When Texas coach Mack Brown announced that he wanted the Longhorns to find their roots in the power running game, there were three problems. First, Texas didn't quite have the offensive line that was up to that challenge just yet. Second, Texas didn't have the backs (a year later, Malcolm Brown and Joe Bergeron came, and a year after that, Johnathan Gray).
But one of the most important factors was that the Longhorns lacked the tight ends to set the edge in the running game. Look at the Oklahoma game, circa 2011, for proof … for all the haranguing the Texas offensive line received for that contest, just as big a factor was the fact that the Longhorns were destroyed on the edge.
Just two weeks later, Bryan Harsin decided the situation was dire enough that he moved an offensive tackle, Luke Poehlmann, to the No. 2 tight end spot to try and generate push. It did just that, but also pretty obviously tipped off the defense — Poehlmann wasn't exactly a threat to go out and catch a pass.
That need was also in mind when Texas elected to pursue Geoff Swaim, a block-first, block-second tight end from Butte College, in last year's recruiting class. Swaim didn't catch many passes at Butte, but was renowned for his blocking ability.
And it might have been undersold a bit. Check this out:
Gray scores a touchdown by finding a cut-back lane, but you notice that the run was supposed to follow Swaim, who absolutely washes the linebacker out of the play while operating from more of a fullback position. Swaim's versatility has a blocker has allowed Texas to use him in several roles, as a traditional fullback, as an H-back just off the line and as a more traditional tight end. And he's shown the ability to generate tremendous movement with his power, while also displaying the great feet necessary to make blocks on the move and in space.
Swaim has also been a better receiver than the Longhorns thought, though with just two catches for 12 yards, he hasn't made a big impact there.
Neither has Greg Daniels, who has one catch for 13 yards. Together, those three snags for 25 yards represents the entire receiving contribution of the group to the wide receiving corps. But like Swaim, Daniels has helped out as a blocker. The former defensive lineman, who has started one game this year (Swaim has three starts) is physical at the point of attack, and it isn't unusual to see Texas deploy both of those two together, with Daniels often with his hand on the ground and Swaim standing up or in motion.
The disappointing part of this group has been that M.J. McFarland has been unable to follow up on the flashes he showed as a redshirt freshman. McFarland hasn't started a game this year, and even logged a "Did Not Play" against Iowa State, just a year after the 6-foot-6 target started four games, making eight catches for 125 yards (15.6 yards per catch) and a touchdown. The hope was that McFarland would lend a big, athletic target down the seam to trouble defenses in passing situations, adding an extra weapon to the Longhorns' spread sets.* It's also a role that former receiver Miles Onyegbule could have filled, if he could stay healthy and move up the depth chart. Onyegbule missed the first five games of the season to injury, but he earned offensive scout team player of the week the week leading up to the Oklahoma game.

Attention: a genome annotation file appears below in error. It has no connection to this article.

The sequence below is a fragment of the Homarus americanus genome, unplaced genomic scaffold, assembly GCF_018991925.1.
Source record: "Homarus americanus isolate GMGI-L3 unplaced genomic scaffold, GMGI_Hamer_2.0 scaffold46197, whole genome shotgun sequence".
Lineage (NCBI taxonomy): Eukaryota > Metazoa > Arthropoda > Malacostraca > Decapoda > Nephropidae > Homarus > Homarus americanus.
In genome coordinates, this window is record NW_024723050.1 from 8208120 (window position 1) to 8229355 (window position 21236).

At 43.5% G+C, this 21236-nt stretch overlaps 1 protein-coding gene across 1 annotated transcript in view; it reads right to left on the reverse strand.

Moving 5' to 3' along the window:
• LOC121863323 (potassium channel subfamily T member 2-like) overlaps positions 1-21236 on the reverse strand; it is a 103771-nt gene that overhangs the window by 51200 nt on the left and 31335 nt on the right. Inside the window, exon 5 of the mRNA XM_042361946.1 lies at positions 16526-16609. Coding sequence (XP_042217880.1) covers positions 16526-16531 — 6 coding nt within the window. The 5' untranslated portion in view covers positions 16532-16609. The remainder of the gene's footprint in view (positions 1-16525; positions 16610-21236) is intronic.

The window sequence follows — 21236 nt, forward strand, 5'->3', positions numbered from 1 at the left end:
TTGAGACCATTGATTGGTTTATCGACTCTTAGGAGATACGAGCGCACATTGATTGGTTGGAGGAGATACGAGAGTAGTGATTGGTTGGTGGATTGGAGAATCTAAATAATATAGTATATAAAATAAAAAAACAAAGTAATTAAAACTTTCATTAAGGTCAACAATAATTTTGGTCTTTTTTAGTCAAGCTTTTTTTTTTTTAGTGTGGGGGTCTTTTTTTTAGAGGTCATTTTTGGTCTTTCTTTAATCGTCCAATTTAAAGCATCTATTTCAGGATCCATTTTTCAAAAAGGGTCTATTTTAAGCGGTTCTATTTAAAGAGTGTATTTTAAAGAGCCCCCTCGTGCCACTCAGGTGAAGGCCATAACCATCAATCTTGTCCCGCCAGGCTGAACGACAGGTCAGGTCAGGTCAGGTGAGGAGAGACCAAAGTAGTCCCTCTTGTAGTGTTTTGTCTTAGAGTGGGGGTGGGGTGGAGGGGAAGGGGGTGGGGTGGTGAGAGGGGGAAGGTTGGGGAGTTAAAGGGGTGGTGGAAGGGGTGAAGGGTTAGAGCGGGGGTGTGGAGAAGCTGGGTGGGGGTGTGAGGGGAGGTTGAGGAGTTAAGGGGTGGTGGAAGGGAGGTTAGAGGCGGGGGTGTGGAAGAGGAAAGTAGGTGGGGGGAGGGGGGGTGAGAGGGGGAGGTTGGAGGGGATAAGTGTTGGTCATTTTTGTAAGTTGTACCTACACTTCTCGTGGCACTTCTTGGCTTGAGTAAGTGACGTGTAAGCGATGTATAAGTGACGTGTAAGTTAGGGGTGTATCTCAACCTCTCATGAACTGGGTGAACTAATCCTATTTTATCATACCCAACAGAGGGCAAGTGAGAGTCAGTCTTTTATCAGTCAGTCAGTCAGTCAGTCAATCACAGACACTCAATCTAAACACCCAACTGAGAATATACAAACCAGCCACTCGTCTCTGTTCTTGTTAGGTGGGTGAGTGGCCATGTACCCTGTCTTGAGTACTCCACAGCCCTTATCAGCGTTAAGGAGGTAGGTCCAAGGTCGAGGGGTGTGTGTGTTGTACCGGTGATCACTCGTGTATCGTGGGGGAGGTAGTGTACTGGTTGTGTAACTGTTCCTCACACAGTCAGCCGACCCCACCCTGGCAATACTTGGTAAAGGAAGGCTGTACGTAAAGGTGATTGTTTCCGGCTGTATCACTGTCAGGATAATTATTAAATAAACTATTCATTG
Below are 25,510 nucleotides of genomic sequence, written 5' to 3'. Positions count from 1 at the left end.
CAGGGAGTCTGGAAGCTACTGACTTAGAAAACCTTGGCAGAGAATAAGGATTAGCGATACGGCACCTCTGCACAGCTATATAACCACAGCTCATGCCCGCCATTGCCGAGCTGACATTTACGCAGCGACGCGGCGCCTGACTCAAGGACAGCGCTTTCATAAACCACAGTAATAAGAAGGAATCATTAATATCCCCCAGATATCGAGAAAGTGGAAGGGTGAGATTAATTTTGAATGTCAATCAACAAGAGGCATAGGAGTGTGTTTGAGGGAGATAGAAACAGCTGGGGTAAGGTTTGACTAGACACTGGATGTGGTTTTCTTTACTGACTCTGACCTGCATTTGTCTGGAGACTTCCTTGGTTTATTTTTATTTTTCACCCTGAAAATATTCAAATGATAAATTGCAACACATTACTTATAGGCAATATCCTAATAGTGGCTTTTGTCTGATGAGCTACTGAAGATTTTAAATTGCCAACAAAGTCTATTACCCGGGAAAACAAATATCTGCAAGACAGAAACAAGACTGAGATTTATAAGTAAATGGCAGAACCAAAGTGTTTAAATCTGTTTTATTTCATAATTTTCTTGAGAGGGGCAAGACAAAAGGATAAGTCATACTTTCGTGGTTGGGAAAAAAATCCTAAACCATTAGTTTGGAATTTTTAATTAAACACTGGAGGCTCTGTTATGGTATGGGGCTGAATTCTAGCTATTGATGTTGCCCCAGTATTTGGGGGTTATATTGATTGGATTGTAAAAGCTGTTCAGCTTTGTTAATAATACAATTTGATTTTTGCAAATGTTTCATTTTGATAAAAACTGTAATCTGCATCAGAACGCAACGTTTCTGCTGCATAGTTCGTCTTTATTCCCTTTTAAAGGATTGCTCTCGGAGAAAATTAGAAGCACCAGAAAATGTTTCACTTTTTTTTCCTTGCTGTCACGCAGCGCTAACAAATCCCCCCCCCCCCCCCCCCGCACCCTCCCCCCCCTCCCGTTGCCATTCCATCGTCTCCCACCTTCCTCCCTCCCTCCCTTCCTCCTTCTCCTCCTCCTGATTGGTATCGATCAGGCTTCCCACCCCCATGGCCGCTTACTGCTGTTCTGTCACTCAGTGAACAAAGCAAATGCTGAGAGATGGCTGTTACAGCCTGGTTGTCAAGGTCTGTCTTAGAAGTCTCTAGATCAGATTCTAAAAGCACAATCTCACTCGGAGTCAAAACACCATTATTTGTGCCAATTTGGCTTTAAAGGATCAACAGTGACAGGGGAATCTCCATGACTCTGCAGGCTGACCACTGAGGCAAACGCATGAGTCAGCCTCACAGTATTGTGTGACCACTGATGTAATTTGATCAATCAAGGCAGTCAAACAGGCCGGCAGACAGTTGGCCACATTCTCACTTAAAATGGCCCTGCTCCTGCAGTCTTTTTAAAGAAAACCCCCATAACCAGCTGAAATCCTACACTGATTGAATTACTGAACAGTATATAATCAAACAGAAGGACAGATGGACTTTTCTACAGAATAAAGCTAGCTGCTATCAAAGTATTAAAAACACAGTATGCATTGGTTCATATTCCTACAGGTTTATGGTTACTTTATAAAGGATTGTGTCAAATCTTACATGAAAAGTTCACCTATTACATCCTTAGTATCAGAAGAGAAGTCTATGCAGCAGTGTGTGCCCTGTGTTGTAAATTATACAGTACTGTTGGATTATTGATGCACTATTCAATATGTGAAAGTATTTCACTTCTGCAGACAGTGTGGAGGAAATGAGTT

* I'm not saying that McFarland is this good, but take a look at what Texas Tech is doing with Jace Amaro, for reference. Amaro has added an extra dimension to what Tech has typically done out of the spread, catching 56 passes (that's exactly eight per game) for 742 yards (second overall in the Big 12) and three touchdowns. He's been a bear on third downs, and provided an outstanding security blanket for the true freshman duo of quarterbacks that Texas Tech has had to roll out.
Obviously, nobody's career is over until it's over … just two years ago, Greg Daniels was a player without a natural position, and somebody who didn't appear likely to become a regular contributor. McFarland isn't even in that situation — he doesn't need a position switch, as Daniels did — but it would be nice to see him reach his potential. To do so, he'll have to continue to develop as a run blocker. Simply put, it's hard to play a tight end who doesn't represent a threat in that phase of the game … indeed, Swaim has found the field by being an OK pass-catching threat but a boffo run blocker, the opposite of McFarland's skill set.
You hate to keep bringing this up (and I should probably stop), but it's also why Durham Smythe was such an important recruit out of Belton last year. Smythe had the potential to be the every-down tight end that Texas lacked, somebody capable of being an excellent in-line blocker while also stressing the defense in the passing game.
Alas, Smythe is in South Bend, but Texas has been able to find effectiveness at the position in the run game — something the Longhorns lacked when trying to convert to a more powerful rushing attack — which is an overall positive for this group. That Swaim and Daniels still have another year left, and McFarland has two more years to improve, is certainly a positive. This group's contributions haven't really shown up on the stat sheet, but from a blocking standpoint, they've stood out on tape.